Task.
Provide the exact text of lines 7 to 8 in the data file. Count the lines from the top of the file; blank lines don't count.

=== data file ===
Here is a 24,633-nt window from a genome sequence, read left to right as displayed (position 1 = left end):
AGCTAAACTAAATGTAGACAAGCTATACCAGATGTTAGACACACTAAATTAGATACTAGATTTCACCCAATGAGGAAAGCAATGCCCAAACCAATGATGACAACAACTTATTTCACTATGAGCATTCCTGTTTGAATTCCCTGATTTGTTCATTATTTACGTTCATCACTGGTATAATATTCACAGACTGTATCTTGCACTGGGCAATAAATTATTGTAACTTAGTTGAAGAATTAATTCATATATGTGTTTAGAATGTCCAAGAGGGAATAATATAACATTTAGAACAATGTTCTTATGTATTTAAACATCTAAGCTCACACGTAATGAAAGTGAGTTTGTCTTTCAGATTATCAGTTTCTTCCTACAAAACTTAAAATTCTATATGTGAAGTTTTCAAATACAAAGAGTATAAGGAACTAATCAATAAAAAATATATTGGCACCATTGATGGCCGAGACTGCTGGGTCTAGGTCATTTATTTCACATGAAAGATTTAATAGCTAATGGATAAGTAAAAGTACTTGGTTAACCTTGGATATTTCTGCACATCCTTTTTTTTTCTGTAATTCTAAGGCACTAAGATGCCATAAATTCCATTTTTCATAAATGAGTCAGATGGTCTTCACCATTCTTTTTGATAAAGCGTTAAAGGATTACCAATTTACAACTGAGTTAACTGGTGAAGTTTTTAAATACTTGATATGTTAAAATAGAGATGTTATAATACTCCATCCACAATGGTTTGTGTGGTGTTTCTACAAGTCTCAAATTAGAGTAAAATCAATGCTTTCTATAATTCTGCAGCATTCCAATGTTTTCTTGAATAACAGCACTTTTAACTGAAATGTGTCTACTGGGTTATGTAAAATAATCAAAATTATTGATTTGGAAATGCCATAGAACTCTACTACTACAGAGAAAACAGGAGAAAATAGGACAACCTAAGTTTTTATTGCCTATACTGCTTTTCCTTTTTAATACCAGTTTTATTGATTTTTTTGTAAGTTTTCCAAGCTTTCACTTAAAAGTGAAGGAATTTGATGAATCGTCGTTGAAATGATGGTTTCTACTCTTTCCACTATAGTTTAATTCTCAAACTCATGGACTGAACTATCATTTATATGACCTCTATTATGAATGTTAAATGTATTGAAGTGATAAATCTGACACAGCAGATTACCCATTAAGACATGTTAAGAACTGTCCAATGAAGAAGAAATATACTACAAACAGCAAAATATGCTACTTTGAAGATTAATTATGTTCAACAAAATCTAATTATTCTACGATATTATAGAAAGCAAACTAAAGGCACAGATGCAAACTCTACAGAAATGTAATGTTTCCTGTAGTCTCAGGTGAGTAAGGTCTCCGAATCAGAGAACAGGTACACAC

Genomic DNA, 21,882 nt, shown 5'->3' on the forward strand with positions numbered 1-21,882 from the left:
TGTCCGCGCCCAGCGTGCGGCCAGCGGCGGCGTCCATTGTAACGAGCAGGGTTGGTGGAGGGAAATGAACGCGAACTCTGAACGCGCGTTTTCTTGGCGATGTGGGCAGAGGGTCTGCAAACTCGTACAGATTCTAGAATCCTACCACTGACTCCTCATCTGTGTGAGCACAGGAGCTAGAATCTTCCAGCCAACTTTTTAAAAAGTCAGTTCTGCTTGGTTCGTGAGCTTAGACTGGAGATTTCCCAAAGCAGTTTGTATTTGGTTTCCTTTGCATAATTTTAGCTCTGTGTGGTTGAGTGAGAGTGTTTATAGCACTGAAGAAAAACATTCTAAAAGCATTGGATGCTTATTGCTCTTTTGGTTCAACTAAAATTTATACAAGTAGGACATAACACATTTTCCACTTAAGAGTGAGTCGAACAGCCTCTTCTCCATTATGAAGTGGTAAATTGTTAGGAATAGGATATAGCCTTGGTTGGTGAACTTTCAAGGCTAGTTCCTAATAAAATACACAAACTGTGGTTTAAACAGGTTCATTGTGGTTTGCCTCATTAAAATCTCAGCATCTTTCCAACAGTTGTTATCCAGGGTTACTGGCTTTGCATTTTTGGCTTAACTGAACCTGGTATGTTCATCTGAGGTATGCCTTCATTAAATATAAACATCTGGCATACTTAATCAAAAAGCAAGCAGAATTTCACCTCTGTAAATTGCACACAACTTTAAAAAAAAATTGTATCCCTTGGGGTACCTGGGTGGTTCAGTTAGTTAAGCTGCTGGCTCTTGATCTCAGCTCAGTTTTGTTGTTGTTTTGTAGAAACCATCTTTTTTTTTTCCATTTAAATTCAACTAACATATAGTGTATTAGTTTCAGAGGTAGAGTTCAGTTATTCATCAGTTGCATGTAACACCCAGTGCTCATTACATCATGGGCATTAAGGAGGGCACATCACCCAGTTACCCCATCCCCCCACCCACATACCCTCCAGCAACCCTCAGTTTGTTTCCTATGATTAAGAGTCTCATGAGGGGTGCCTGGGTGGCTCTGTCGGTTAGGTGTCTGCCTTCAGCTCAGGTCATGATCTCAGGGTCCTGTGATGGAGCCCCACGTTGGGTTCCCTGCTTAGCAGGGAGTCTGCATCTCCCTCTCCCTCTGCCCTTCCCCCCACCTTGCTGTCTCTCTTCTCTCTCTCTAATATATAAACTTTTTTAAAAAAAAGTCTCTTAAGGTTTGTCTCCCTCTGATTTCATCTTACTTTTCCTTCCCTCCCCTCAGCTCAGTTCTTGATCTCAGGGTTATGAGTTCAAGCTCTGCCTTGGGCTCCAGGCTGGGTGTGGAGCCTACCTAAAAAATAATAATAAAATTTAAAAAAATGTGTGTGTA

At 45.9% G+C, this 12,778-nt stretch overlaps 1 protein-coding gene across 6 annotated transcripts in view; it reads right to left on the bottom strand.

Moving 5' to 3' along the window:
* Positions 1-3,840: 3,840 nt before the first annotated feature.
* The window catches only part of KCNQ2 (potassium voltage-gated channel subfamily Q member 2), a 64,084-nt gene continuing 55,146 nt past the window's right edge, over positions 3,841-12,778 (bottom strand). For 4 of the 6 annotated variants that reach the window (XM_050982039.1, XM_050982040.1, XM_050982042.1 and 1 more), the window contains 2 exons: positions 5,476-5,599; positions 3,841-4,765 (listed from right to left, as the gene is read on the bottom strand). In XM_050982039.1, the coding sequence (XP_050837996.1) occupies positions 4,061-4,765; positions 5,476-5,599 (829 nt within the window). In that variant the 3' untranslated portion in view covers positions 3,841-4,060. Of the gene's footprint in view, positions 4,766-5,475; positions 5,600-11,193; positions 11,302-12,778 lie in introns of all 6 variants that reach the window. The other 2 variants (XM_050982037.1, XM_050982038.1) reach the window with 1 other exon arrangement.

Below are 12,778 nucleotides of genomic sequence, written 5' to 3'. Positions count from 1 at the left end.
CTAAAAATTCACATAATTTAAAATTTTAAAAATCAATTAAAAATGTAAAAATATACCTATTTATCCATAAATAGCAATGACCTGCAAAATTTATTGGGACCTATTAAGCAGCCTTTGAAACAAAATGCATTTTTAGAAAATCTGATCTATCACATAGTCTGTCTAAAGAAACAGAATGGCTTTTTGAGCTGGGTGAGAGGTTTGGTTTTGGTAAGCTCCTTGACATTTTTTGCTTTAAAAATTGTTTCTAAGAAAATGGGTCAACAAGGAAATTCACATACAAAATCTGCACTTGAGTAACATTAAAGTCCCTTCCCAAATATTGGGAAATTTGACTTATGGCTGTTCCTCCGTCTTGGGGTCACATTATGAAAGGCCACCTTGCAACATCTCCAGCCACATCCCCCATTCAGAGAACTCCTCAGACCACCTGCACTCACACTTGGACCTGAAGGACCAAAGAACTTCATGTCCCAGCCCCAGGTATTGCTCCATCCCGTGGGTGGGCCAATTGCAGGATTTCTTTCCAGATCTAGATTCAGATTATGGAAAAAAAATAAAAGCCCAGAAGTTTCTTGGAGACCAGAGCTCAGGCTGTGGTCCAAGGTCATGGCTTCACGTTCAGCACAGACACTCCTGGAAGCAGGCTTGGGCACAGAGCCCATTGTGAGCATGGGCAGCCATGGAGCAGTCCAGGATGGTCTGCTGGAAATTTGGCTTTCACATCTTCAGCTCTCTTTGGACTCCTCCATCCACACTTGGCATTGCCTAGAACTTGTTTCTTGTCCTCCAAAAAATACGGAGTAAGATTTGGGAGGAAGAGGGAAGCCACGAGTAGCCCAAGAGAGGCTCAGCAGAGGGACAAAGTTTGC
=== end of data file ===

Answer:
* Positions 1-3,840: 3,840 nt before the first annotated feature.
* The window catches only part of KCNQ2 (potassium voltage-gated channel subfamily Q member 2), a 64,084-nt gene continuing 55,146 nt past the window's right edge, over positions 3,841-12,778 (bottom strand). For 4 of the 6 annotated variants that reach the window (XM_050982039.1, XM_050982040.1, XM_050982042.1 and 1 more), the window contains 2 exons: positions 5,476-5,599; positions 3,841-4,765 (listed from right to left, as the gene is read on the bottom strand). In XM_050982039.1, the coding sequence (XP_050837996.1) occupies positions 4,061-4,765; positions 5,476-5,599 (829 nt within the window). In that variant the 3' untranslated portion in view covers positions 3,841-4,060. Of the gene's footprint in view, positions 4,766-5,475; positions 5,600-11,193; positions 11,302-12,778 lie in introns of all 6 variants that reach the window. The other 2 variants (XM_050982037.1, XM_050982038.1) reach the window with 1 other exon arrangement.